Usually with NTS the originating station, which is always a ham radio station, receives the acknowledgement of delivery which is usually returned via NTS message using ARL numbered phrases like ARL 47 means delivery was successful and ARL 67 is not delivered for a stated reason. An example of non-delivery reason would be bad phone number as many times a phone number of recipient is included in the message delivery instructions.
NTS has a network of layered message handling sections that include local nets, section nets, and regional nets. A regional net might be something like RN6 or RN7 and a section net is something like OSN (Oregon Section Net) and WSN Washington State Net. I only mention OSN and WSN because I am a member of those nets but there are others in North America.
If for some reason you can not deliver back thru the NTS messaging system then another form of acknowledgement can be done and you are open to take your pick of phone call, e-mail, or routing back to who you actually received the message. This last method is often the most common but not the most formal which is to use the NTS messaging system.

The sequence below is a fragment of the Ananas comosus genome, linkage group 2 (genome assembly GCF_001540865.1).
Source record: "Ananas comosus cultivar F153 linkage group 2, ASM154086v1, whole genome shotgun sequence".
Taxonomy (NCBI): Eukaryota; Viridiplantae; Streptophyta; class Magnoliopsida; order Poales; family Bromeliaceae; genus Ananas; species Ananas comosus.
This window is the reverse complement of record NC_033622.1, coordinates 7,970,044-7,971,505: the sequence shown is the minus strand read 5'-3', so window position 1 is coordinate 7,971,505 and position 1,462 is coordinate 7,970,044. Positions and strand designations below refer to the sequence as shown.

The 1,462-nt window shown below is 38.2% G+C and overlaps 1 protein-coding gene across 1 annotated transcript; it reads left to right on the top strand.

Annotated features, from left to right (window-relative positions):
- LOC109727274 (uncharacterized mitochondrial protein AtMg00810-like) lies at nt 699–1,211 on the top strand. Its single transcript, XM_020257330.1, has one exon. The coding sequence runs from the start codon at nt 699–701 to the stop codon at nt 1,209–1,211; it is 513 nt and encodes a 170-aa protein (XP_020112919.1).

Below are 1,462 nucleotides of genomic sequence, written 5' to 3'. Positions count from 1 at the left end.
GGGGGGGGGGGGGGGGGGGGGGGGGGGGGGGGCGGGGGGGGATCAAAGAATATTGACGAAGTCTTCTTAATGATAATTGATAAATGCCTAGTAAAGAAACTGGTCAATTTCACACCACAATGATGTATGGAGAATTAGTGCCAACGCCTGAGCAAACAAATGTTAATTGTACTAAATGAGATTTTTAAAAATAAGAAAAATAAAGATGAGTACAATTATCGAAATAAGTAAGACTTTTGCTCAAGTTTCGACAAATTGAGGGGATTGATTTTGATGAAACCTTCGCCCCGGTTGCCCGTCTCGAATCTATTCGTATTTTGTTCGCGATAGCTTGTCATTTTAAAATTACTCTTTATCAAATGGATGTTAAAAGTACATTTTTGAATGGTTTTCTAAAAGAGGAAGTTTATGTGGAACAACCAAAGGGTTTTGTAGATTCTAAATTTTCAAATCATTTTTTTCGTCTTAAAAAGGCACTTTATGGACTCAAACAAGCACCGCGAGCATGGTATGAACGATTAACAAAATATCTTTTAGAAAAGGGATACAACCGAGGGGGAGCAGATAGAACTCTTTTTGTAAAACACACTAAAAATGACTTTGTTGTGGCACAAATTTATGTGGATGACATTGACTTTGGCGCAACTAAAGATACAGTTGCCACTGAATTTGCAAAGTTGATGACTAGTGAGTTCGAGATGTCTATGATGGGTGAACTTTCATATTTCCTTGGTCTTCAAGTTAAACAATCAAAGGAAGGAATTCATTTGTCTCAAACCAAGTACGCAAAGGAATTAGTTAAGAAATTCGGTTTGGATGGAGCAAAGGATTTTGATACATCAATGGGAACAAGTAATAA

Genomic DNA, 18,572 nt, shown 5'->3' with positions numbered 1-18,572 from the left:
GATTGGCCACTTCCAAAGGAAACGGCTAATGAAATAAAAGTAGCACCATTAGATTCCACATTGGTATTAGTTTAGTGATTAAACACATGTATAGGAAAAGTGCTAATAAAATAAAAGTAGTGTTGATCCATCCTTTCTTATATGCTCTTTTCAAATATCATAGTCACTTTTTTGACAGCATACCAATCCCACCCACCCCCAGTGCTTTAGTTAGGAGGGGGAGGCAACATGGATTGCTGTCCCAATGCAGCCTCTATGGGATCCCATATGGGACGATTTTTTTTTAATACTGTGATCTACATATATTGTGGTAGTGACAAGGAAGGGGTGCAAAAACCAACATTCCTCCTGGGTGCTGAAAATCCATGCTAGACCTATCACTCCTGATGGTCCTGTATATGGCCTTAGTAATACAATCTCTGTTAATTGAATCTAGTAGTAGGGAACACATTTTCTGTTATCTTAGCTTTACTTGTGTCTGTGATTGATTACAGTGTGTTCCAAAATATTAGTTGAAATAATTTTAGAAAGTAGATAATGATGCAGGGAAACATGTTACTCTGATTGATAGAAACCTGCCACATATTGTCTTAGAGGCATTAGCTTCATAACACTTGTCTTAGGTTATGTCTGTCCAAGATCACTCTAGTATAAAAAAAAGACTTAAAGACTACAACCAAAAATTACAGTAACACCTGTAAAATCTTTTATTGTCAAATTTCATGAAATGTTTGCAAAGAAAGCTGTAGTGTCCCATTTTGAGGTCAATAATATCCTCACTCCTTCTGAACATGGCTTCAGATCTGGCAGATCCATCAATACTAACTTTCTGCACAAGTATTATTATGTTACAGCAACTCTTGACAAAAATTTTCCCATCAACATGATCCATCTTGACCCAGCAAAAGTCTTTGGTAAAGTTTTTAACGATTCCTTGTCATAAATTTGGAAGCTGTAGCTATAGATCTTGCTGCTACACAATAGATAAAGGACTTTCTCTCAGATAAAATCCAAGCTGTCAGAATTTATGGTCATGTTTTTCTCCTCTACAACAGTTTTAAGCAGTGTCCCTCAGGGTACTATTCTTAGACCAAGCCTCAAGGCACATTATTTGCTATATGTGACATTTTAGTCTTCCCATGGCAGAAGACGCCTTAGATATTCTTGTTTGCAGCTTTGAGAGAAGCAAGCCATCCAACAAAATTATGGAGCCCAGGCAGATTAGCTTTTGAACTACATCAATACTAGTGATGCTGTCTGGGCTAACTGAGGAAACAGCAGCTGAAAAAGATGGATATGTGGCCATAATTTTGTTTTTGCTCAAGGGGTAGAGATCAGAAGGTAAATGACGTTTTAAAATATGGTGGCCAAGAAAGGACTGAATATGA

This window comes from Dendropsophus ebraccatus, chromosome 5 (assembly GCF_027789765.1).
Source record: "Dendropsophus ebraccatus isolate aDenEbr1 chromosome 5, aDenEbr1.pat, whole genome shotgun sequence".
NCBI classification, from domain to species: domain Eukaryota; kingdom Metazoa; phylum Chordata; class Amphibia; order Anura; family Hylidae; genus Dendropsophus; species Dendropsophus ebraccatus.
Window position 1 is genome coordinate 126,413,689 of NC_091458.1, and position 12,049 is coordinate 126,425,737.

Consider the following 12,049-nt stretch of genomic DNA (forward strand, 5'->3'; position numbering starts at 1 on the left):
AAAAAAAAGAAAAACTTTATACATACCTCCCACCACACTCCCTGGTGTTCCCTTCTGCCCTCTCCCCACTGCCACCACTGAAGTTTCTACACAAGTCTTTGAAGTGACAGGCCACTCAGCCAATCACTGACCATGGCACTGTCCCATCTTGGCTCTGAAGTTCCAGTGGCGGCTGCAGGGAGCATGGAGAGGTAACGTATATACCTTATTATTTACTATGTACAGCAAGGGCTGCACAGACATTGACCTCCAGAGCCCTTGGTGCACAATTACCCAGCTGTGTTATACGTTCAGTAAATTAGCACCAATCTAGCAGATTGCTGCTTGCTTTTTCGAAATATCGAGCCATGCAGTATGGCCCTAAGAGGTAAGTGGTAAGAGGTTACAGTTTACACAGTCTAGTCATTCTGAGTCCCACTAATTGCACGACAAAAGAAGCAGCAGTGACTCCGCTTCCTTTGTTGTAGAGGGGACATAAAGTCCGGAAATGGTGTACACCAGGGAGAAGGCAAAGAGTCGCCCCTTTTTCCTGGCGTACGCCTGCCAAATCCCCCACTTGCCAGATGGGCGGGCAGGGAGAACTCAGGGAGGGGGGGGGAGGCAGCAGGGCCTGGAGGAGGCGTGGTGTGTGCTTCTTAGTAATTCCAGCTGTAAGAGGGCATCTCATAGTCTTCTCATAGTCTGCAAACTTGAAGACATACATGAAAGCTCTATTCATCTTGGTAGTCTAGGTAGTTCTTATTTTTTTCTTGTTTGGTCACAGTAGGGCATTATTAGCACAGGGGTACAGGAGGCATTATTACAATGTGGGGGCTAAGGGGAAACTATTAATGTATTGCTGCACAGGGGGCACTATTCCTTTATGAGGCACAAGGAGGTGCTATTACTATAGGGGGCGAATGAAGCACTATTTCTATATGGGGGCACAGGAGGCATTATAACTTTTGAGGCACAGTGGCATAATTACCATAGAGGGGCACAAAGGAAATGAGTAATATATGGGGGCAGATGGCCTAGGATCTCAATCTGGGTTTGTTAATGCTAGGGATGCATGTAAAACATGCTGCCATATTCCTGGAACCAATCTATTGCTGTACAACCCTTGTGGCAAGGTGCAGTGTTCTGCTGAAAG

In answering this question, I am answering from my own experience in NTS message traffic handling and not because I just read it in the ARRL documentation. I say this because it has been years since I read the ARRL NTS documentation and there could be more detail and even changes from the methods I and others I know employ.